The military coup was staged early on the morning of February 1, 2021, ousting civilian leader Aung San Suu Kyi, who had won a landslide victory in the November elections. The ostensible reason for this overthrow was the claim that the election was fraudulent, despite the majority win for the democratically elected party—an increasingly familiar and terrifying allegation. “The coup abruptly ends Myanmar’s faulty and fragile push towards democracy over the last decade,” says Lee Morgenbesser, an expert on authoritarian politics in Southeast Asia at the School of Government and International Relations at Australia’s Griffith University.

Also seized that February morning were “Min Htin Ko Gyi, the founder of the annual Human Rights Human Dignity Film Festival, and President Win Myint,” Wong notes, as well as other elected civilian government leaders and activists. Subsequent arrests, he adds, include “well-known comedian Zarganar, action and romantic comedy star Min Lu, [who] is reported to be in the notorious Insein Jail, and popular male model Paing Takhon.” Additionally, prominent cultural figures have been targeted, with more than thirty poets imprisoned, some already murdered, and more than 100 professionals from the local filmmaking community in the crosshairs. Hundreds of others, famous or not, have fled into hiding. Since this brutal seizure by the junta—known as the Tatmadaw—well over 800 protestors have been killed and nearly 12,000 arrested, charged, or sentenced, according to the Assistance Association for Political Prisoners (AAPP).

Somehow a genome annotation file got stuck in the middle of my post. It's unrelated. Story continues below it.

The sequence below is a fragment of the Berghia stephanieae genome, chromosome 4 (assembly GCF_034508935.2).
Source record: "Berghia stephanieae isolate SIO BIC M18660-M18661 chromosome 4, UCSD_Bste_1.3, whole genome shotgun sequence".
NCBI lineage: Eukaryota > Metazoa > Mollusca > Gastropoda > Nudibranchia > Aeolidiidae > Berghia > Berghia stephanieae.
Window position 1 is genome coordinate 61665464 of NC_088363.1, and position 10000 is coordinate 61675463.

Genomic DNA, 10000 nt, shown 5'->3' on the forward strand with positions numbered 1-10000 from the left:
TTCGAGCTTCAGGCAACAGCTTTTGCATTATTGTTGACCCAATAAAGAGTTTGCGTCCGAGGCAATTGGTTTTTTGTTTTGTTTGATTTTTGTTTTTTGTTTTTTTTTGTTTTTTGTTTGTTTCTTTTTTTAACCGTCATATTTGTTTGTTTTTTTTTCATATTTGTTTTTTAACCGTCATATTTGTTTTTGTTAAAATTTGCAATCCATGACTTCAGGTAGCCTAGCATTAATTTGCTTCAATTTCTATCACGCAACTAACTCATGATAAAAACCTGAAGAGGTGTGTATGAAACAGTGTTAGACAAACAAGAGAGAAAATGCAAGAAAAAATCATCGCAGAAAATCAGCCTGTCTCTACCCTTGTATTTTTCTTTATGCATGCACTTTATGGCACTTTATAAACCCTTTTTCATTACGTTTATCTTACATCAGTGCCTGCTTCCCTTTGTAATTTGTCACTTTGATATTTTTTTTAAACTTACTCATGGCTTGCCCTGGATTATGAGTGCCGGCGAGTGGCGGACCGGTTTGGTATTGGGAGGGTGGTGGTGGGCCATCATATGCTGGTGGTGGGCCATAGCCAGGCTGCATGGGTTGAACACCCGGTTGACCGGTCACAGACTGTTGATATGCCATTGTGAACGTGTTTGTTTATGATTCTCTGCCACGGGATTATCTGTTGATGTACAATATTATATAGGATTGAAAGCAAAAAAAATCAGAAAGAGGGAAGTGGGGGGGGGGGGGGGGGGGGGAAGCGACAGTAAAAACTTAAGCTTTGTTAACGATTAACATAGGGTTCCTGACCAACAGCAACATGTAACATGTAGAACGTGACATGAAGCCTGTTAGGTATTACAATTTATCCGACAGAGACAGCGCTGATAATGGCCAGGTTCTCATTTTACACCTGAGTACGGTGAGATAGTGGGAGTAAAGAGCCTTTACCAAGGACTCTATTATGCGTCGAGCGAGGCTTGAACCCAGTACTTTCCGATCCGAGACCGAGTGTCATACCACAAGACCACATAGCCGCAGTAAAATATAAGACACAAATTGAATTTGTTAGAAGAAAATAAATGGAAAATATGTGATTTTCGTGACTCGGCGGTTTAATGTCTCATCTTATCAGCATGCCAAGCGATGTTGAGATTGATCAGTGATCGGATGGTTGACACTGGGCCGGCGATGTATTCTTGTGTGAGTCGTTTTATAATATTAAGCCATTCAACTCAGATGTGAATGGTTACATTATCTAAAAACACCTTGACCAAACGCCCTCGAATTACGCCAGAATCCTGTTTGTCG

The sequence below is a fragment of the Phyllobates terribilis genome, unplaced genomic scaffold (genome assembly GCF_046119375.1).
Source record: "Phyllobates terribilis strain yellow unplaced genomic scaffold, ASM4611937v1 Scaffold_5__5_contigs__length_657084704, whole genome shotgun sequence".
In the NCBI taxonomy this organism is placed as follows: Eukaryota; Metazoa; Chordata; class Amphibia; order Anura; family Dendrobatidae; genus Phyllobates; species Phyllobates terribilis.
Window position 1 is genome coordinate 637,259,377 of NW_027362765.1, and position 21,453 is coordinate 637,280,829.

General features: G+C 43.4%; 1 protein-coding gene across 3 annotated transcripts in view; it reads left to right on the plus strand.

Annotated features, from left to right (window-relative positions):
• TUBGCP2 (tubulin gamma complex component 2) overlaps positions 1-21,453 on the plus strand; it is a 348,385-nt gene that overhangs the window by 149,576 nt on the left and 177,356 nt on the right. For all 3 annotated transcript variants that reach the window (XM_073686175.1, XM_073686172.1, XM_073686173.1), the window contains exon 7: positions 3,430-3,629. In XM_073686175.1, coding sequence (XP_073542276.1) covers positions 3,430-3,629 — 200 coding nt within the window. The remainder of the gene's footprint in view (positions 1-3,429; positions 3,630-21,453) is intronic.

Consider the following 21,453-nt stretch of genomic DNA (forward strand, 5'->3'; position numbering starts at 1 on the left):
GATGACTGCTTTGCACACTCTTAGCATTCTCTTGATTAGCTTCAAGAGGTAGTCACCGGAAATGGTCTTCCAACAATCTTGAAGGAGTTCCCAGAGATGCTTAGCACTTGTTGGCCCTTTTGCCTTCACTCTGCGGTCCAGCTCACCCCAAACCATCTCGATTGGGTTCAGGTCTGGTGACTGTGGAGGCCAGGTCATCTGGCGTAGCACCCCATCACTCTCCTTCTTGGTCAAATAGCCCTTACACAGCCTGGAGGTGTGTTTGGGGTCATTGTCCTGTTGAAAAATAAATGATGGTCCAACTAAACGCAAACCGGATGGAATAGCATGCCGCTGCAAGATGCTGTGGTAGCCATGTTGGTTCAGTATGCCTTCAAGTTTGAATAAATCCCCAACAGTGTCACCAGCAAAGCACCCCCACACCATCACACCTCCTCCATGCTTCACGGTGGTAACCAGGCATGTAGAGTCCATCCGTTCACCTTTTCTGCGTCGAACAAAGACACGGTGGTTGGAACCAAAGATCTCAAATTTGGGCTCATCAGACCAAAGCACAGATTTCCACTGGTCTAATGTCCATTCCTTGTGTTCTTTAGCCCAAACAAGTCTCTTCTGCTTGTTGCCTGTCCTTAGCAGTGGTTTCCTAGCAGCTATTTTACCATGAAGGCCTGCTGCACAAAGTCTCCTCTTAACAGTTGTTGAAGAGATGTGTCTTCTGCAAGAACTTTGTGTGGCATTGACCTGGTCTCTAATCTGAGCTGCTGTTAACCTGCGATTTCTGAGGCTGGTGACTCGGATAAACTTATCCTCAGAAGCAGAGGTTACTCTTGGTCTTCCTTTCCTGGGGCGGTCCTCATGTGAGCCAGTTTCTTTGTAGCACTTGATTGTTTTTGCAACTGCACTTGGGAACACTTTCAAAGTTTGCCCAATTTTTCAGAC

By May, the swelling dissenters had galvanized into a show of force, calling for a global Spring Revolution. “Shake the world with the voice of Myanmar people’s unity,” the organizers proclaimed. Since this inception, notes Wong, “filmmakers, actors, and actresses have been on the frontline of the resistance movement. Their involvement goes beyond encouraging the protesters from the sidelines, and the price they paid for taking a stand against the military has been heavy.” But while the coup proved the catalyst for this movement, “the sociopolitical issues left unaddressed during the last decade made Burma a fertile ground for this type of upheaval.” In solidarity with these Burmese demonstrators, artists and activists in the Bay Area have joined the effort to support them and highlight the atrocities.

While the Burma Spring Benefit Film Festival promises to offer insights into and perspectives on the current political situation as well as the country’s history and culture, Wong says he hopes that, in the long run, it will demonstrate Burma to be more than a place plagued by violence, military rule, and isolation. As he explains, “It’s the country where George Orwell was inspired to write his anticolonial novel Burmese Days; where people in bright sarongs and sweat-stained T-shirts spend hours in teashops talking about books and poetry; where spirit-possessed mediums dance in delirium as they quaff down glasses of whiskey offered by the worshipers.” Looking forward, he anticipates that “in the not-so-distant future, when the military’s guns are silent and the people no longer feel the need to protest, I hope the viewers who are first introduced to Burma by the Film Festival get to experience that other Burma—the enchanting country beyond the news headlines.”